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The spath command enables you to extract information from the structured data formats XML and JSON. The command stores this information in one or more fields. The command also highlights the syntax in the displayed events list.

You can also use the spath() function with the eval command. For more information, see the evaluation functions.


spath [input=<field>] [output=<field>] [path=<datapath> | <datapath>]

Optional arguments

Syntax: input=<field>
Description: The field to read in and extract values.
Default: _raw
Syntax: output=<field>
Description: If specified, the value extracted from the path is written to this field name.
Default: If you do not specify an output argument, the value for the path argument becomes the field name for the extracted value.
Syntax: path=<datapath> | <datapath>
Description: The location path to the value that you want to extract. The location path can be specified as path=<datapath> or as just datapath. If you do not specify the path=, the first unlabeled argument is used as the location path. A location path is composed of one or more location steps, separated by periods. An example of this is 'foo.bar.baz'. A location step is composed of a field name and an optional index surrounded by curly brackets. The index can be an integer, to refer to the position of the data in an array (this differs between JSON and XML), or a string, to refer to an XML attribute. If the index refers to an XML attribute, specify the attribute name with an @ symbol.


The spath command is a distributable streaming command. See Command types.

Location path omitted

When used with no path argument, the spath command runs in "auto-extract" mode. In the "auto-extract" mode, the spath command finds and extracts all the fields from the first 5000 characters in the input field. These fields default to _raw if another input source is not specified. If a path is provided, the value of this path is extracted to a field named by the path or to a field specified by the output argument, if the output argument is provided.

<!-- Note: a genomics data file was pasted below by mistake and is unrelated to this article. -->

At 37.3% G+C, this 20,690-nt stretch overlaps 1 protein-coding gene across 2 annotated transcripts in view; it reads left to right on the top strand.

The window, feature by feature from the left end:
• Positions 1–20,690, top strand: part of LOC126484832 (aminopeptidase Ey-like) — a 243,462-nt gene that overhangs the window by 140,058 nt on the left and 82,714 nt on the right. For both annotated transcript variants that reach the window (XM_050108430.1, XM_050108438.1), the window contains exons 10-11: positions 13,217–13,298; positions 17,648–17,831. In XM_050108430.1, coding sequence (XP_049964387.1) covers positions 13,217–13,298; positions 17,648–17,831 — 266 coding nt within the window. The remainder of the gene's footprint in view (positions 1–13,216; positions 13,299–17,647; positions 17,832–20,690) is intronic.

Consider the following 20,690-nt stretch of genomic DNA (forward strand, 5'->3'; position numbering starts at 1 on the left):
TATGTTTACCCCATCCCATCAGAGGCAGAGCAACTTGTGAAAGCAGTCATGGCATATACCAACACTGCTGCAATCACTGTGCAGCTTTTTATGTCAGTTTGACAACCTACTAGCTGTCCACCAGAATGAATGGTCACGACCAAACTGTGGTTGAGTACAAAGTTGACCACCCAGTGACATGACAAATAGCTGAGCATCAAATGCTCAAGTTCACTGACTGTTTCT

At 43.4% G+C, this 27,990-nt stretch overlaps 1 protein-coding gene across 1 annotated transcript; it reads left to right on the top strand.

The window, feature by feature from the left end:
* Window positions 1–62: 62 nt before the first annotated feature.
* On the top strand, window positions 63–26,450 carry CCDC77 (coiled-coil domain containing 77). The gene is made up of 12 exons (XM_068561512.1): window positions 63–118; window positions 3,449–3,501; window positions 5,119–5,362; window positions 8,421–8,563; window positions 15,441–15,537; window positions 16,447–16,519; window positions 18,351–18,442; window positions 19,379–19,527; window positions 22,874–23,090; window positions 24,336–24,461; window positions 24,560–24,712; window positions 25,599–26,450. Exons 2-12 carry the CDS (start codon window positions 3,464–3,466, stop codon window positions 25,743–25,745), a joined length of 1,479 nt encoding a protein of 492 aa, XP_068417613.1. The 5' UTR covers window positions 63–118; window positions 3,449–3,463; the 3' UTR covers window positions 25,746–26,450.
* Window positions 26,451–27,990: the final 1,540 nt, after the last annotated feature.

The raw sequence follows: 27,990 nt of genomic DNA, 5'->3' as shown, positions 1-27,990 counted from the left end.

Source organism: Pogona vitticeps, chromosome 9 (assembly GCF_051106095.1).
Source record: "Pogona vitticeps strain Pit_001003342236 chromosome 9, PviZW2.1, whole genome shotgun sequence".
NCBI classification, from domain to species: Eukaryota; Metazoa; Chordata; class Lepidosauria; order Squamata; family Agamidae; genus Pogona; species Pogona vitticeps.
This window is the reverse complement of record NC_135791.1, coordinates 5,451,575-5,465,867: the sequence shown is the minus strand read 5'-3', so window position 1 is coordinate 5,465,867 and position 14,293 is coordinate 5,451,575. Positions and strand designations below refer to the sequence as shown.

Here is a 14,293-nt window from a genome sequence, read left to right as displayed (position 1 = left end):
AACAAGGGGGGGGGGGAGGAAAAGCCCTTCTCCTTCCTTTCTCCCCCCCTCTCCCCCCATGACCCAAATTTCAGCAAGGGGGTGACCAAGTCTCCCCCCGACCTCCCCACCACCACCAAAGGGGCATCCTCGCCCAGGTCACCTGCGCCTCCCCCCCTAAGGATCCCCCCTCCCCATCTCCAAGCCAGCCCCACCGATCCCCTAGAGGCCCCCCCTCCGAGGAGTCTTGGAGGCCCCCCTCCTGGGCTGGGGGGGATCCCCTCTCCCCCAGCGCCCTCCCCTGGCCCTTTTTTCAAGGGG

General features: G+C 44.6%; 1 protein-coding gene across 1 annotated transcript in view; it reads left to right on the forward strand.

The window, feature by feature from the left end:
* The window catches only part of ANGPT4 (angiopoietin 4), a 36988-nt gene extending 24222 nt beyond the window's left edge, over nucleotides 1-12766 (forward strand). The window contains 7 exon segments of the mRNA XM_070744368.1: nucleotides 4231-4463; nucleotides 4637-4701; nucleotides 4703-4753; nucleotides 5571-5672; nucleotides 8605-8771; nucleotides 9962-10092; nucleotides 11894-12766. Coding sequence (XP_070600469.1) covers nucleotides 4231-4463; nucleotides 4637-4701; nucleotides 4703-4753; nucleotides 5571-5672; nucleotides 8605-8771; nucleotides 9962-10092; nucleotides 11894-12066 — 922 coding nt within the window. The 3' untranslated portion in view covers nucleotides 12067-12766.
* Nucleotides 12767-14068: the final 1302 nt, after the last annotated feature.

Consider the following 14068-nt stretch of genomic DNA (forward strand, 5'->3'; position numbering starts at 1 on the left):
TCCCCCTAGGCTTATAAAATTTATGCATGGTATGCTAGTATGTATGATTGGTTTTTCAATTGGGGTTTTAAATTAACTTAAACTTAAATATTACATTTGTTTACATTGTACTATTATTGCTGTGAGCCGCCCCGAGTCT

A location path contains one or more location steps

A location path contains one or more location steps, each of which has a context that is specified by the location steps that precede it. The context for the top-level location step is implicitly the top-level node of the entire XML or JSON document.

The location step is composed of a field name and an optional array index

The location step is composed of a field name and an optional array index indicated by curly brackets around an integer or a string.

Array indices mean different things in XML and JSON. For example, JSON uses zero-based indexing. In JSON, foo.bar{3} refers to the fourth element of the bar child of the foo element. In XML, this same path refers to the third bar child of foo.

Using wildcards in place of an array index

The spath command lets you use wildcards to take the place of an array index in JSON. Now, you can use the location path entities.hashtags{}.text to get the text for all of the hashtags, as opposed to specifying entities.hashtags{0}.text, entities.hashtags{1}.text, and so on. The referenced path, here entities.hashtags, has to refer to an array for this to make sense. Otherwise, you get an error just like with regular array indices.

This also works with XML. For example, catalog.book and catalog.book{} are equivalent. Both get you all the books in the catalog.

Alternatives to the spath command

If you are using autokv or index-time field extractions, the path extractions are performed for you at index time.

You do not need to explicitly use the spath command to provide a path.

If using indexed_extractions=JSON or using KV_MODE=JSON in the props.conf file, then the spath command is not necessary to explicitly use.

Basic examples

1. Specify an output field and path

This example shows how to specify a output field and path.

... | spath output=myfield path=foo.bar.baz

2. Specify just the <datapath>

For the path argument, you can specify the location path with or without the path=. In this example the <datapath> is server.name.

... | spath output=myfield server.name

3. Specify an output field and path based on an array

For example, you have this array.

   "foo" : [1,2]

To specify the output field and path, use this syntax.

... | spath output=myfield path=foo{1}

4. Specify an output field and a path that uses a nested array

For example, you have this nested array.

   "foo" : {
      "bar" : [
         {"zoo" : 1},
         {"baz" : 2}

To specify the output and path from this nested array, use this syntax.